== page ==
Cable television is accepted as a basic household amenity in most Western countries. Alongside the Internet and cell phones, it is arguably one of the greatest revolutions in mass communication over the past century. While growing accessibility to the tube has become an important vehicle for global citizenship and interconnectedness, there has been a concomitant decline in our ability to engage life outside the screen.
A brief look into any dorm room will reveal how Middlebury has responded to this trend. Amidst the unfolded laundry and scattered homework, the unmistakable tangle of wires leading to a cable box is missing. There is no 85” widescreen occupying half of the living space. Middlebury’s policy on residential television is stated in subtle, but deliberate language. Basic cable services are provided “in most residential hall lounges” and “some senior suites.” The reasons why such luxuries are not available in individual rooms are unclear, but I believe they derive from the mission on which the school is built – To cultivate a vibrant and diverse academic community inspired by the world around us. So much of this is realized through widespread social interaction, something that is hampered if we are too caught up in the latest reality show.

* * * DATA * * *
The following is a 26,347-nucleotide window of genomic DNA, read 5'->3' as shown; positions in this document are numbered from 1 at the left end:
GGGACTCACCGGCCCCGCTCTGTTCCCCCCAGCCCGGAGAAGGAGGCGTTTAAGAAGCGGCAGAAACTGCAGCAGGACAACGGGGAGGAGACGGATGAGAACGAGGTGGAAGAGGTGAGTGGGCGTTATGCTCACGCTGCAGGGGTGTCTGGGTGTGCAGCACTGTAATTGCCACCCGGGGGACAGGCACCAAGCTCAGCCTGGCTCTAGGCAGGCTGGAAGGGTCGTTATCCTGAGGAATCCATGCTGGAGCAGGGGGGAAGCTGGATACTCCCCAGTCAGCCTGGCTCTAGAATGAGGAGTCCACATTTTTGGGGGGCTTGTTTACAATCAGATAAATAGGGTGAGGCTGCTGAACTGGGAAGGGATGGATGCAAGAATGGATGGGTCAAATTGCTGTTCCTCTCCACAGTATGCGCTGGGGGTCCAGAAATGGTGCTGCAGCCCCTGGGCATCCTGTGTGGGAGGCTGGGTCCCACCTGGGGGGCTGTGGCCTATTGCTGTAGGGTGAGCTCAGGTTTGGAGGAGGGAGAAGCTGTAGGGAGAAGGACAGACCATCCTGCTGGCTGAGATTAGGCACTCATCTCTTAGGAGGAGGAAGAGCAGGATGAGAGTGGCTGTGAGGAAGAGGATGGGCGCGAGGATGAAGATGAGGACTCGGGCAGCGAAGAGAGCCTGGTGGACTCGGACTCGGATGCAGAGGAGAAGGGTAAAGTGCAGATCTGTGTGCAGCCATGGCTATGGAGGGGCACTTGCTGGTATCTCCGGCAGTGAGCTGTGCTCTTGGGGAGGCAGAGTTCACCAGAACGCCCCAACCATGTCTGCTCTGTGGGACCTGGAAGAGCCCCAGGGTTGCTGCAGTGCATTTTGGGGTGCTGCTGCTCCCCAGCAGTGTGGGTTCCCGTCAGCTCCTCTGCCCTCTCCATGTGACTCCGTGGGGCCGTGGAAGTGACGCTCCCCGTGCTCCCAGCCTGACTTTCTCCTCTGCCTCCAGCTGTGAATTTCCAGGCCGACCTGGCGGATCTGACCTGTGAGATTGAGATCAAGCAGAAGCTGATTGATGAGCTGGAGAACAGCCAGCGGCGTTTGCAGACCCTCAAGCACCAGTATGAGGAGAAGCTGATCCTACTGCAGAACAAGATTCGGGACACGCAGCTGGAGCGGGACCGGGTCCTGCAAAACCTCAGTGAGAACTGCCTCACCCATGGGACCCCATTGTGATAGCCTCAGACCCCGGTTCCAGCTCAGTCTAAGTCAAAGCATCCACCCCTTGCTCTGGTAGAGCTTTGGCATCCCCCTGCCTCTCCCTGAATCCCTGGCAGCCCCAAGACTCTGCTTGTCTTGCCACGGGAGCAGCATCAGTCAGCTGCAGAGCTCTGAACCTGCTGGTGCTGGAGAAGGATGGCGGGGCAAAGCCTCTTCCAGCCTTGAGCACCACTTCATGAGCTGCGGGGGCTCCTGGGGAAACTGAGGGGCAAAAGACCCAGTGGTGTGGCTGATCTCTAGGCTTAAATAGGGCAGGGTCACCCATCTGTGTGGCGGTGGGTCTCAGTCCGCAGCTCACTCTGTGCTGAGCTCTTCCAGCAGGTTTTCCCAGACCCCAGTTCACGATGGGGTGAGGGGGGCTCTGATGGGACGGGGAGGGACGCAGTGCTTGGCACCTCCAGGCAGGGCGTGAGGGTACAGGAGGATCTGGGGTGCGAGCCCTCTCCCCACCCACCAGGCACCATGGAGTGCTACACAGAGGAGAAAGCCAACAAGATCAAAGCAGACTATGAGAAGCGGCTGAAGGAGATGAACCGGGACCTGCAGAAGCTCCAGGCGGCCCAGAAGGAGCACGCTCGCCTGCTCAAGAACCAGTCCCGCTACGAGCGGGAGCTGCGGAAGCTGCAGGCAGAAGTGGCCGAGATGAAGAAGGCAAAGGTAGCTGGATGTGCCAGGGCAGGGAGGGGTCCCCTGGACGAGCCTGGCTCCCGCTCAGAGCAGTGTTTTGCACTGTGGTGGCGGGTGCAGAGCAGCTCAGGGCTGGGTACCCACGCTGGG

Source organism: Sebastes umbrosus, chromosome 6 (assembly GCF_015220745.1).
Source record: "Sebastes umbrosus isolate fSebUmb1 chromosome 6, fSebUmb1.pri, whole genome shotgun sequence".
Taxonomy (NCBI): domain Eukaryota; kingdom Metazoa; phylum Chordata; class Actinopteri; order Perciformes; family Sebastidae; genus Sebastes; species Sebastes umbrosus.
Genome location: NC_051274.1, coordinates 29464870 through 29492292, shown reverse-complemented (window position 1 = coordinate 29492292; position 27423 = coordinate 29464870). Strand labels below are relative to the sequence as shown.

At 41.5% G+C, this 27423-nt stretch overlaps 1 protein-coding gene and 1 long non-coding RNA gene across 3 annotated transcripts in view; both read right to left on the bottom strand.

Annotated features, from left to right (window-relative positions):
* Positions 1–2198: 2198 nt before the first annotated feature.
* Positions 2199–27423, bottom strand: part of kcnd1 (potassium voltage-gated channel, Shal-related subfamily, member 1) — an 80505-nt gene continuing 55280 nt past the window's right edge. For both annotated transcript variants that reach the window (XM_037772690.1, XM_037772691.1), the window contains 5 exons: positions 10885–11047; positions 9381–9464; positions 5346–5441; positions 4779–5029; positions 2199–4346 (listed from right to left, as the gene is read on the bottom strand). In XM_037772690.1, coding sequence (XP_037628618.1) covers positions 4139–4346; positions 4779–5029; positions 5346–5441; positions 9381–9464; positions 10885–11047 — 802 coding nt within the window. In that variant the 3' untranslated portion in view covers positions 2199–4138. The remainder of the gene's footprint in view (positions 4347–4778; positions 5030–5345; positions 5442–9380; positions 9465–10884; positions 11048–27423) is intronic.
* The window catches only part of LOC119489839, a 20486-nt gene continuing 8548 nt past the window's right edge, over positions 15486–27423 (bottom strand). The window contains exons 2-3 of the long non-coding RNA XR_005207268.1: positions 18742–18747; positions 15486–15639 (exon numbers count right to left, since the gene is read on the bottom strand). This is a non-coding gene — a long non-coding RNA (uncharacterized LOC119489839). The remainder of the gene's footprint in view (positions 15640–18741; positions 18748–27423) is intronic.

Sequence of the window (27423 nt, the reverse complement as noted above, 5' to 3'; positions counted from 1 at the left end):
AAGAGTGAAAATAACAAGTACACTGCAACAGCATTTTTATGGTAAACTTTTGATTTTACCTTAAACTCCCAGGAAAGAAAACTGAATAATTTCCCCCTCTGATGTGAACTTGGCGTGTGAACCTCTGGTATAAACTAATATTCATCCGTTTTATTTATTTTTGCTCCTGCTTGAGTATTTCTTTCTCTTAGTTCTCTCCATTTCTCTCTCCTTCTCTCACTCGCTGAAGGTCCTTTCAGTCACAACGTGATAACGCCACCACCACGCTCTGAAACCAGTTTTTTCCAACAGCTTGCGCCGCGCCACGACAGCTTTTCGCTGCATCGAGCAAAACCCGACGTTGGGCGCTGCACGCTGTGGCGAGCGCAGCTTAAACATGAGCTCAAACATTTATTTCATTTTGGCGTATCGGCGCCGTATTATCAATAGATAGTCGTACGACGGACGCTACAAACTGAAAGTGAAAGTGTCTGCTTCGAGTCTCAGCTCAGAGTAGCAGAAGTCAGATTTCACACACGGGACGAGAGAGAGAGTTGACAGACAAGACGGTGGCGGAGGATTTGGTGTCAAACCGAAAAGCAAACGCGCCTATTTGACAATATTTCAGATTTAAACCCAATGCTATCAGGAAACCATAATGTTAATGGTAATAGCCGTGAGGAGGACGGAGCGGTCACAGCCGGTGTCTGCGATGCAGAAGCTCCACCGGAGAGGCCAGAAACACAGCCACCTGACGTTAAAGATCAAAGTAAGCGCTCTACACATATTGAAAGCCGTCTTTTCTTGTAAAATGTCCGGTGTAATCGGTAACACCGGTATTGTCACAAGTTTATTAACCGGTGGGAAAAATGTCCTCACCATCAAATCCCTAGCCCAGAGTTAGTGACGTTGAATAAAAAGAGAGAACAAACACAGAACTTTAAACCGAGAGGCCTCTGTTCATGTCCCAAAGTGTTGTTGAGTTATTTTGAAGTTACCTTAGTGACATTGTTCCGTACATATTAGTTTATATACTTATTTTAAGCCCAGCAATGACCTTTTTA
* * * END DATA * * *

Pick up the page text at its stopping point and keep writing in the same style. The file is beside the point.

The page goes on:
Since the arrangement was introduced in the 1990’s, the problems once attributed to cable are now being perpetuated by new technologies. Admittedly, limiting television privileges is having less and less of a direct impact on students. What is relevant here, though is not so much the action itself, but rather the spirit and character behind it. If Middlebury has taught me anything, it is that human connection is the most rich form of learning. Because people take precedence over prime time, the relationships we forge as peers, as intellectuals and as a community become all the more stronger.